Microsoft Reorg 2013: The End of the Microsoft Office Division
By Jim Lundy
Microsoft announced its 2013 restructuring today and with it came a few departures, namely the President of the Microsoft Office Division, Kurt DelBene. Very little mention was made of Kurt’s departure, except that Qu Liu, who ran Microsoft’s Search Business is now running the Applications and Services Engineering Group.
Putting aside that Delbene is out, the big news is that Microsoft Office, one of the largest generators of Revenue for the company is no longer a Division at Microsoft. This blog post is about the Microsoft Reorg that was just announced and its impact on Microsoft Office. As more details emerge, we will be publishing a separate First Cut on this shift at Microsoft.
The End of the Microsoft Office Division
As announced by Microsoft, effective today, the former Microsoft Office division is now part of the Applications and Services Engineering Group. It is clear that Balmer was not happy with the Office team, yet for all the apparent struggles with the shift to the Cloud, the Office Division has done better than just about any other group at Microsoft in transitioning from one release to another. In fact, having covered most of the releases of Microsoft Office going back nearly 15 years, nearly all new versions of Office offered backward compatibility. There were very few issues for users when they had to migrate to a new version.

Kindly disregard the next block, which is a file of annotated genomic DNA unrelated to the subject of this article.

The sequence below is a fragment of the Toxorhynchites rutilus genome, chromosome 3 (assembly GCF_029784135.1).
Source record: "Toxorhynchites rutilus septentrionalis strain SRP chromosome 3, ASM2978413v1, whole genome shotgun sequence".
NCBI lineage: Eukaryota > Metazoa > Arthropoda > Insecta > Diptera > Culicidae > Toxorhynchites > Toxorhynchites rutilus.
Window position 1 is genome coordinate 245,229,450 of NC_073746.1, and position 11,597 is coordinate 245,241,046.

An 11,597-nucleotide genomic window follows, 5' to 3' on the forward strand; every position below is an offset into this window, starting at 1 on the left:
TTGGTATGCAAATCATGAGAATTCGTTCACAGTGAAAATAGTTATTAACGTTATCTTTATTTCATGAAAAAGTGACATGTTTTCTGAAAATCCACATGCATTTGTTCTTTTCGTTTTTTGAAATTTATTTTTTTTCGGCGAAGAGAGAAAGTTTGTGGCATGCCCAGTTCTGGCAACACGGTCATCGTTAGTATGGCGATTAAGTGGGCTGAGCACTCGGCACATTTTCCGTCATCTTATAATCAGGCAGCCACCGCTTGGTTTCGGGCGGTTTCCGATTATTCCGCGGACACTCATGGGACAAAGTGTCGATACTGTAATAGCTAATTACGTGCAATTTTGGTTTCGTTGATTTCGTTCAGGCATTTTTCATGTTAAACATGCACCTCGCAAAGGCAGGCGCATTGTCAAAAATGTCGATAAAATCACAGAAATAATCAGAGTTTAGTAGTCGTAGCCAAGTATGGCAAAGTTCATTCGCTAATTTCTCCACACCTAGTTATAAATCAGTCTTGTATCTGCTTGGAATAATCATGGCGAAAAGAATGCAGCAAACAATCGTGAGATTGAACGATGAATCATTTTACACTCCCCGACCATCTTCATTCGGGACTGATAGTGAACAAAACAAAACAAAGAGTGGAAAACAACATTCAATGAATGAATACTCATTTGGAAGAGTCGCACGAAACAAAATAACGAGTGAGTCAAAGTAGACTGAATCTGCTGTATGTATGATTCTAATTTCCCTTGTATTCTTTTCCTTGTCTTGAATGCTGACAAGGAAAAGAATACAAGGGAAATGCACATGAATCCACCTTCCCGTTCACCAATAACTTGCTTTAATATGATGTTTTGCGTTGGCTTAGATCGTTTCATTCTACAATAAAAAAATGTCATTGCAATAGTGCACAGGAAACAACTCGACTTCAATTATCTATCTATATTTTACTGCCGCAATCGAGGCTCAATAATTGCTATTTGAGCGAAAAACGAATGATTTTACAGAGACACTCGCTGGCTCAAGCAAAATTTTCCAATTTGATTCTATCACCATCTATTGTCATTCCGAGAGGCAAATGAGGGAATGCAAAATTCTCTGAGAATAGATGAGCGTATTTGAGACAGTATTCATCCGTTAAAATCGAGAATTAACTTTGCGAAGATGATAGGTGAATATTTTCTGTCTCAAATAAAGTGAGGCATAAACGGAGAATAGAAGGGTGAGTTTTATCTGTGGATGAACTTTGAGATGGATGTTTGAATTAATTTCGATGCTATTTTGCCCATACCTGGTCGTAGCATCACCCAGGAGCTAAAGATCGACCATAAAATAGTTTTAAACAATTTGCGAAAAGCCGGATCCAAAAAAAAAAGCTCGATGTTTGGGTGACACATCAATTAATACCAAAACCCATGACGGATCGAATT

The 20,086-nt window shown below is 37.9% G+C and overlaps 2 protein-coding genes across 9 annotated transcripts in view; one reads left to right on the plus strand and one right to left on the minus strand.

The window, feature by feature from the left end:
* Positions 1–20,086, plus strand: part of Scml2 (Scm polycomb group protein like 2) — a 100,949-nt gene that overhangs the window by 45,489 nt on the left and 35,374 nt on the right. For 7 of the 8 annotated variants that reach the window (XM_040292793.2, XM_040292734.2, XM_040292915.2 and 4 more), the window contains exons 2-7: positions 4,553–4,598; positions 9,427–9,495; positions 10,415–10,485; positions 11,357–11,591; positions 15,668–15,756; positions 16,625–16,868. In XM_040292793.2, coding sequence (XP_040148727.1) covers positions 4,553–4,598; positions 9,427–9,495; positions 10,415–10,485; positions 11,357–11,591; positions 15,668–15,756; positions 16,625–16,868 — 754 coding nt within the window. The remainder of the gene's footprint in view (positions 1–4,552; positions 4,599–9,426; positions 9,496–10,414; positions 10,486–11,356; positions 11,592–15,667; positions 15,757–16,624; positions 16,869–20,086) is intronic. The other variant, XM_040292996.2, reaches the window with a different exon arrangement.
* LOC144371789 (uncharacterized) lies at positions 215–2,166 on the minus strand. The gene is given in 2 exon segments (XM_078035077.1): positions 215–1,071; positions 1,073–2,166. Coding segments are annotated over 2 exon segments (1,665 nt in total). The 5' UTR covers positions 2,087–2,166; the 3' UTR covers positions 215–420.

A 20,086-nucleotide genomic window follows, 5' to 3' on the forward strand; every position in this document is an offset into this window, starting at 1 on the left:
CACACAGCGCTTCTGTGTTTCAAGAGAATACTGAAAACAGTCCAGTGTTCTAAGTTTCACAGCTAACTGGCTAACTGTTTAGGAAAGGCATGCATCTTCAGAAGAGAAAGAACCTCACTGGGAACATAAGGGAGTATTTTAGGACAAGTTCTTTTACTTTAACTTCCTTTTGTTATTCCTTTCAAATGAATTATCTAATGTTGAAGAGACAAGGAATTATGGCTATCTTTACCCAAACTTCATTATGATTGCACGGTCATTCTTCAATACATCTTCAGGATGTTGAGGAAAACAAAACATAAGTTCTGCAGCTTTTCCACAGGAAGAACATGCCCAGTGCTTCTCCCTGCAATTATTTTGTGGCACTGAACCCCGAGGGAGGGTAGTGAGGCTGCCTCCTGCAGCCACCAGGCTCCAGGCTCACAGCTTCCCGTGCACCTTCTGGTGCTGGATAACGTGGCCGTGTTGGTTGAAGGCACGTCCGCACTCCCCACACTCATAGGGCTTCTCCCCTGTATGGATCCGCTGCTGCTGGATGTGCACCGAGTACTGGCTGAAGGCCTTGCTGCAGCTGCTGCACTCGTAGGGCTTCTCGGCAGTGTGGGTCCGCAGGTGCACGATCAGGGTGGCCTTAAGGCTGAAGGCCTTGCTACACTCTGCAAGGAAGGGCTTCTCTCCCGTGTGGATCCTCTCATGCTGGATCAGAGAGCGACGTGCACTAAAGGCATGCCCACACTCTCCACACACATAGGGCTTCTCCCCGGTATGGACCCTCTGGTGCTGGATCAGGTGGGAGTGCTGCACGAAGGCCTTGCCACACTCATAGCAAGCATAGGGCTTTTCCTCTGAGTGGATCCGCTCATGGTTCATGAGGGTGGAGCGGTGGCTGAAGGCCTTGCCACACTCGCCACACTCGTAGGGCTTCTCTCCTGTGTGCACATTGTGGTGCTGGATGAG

The seeds of change at the Microsoft Office Division started in 2008, the year that Microsoft Office Executive Jeff Raikes announced his retirement after 27 years there. Jeff was a hands-on executive and he helped to make the Revenue Engine that it was. Now with DelBene out too, with the exception of SharePoint veteran Jeff Teper, little remains of the Executives that helped to grow the Microsoft Office Division.
Tony Bates is out and so is the Skype Division
On top of the Office Division, the newly created Skype Division has been collapsed as well. Tony Bates, the former Skype CEO is now doing business development and evangelism for Microsoft. The business development heads at the old Microsoft divisions will now report in to Tony’s new Business Unit (BU).
Is Microsoft acting like Apple?
While this may be seen as the attempt to have one Microsoft, to us, this reorganization starts to smell and look like an organization structure that is similar to how Apple runs things. However there is a major difference in the market focus. Apple has focused more on consumers, while Microsoft has grown mainly by catering to enterprises. While Microsoft has been slow on the shift toward the Cloud, they have probably been slower on the shift to Tablets.
There more to talk about with regard to the Microsoft Reorg. Stay tuned for further analysis.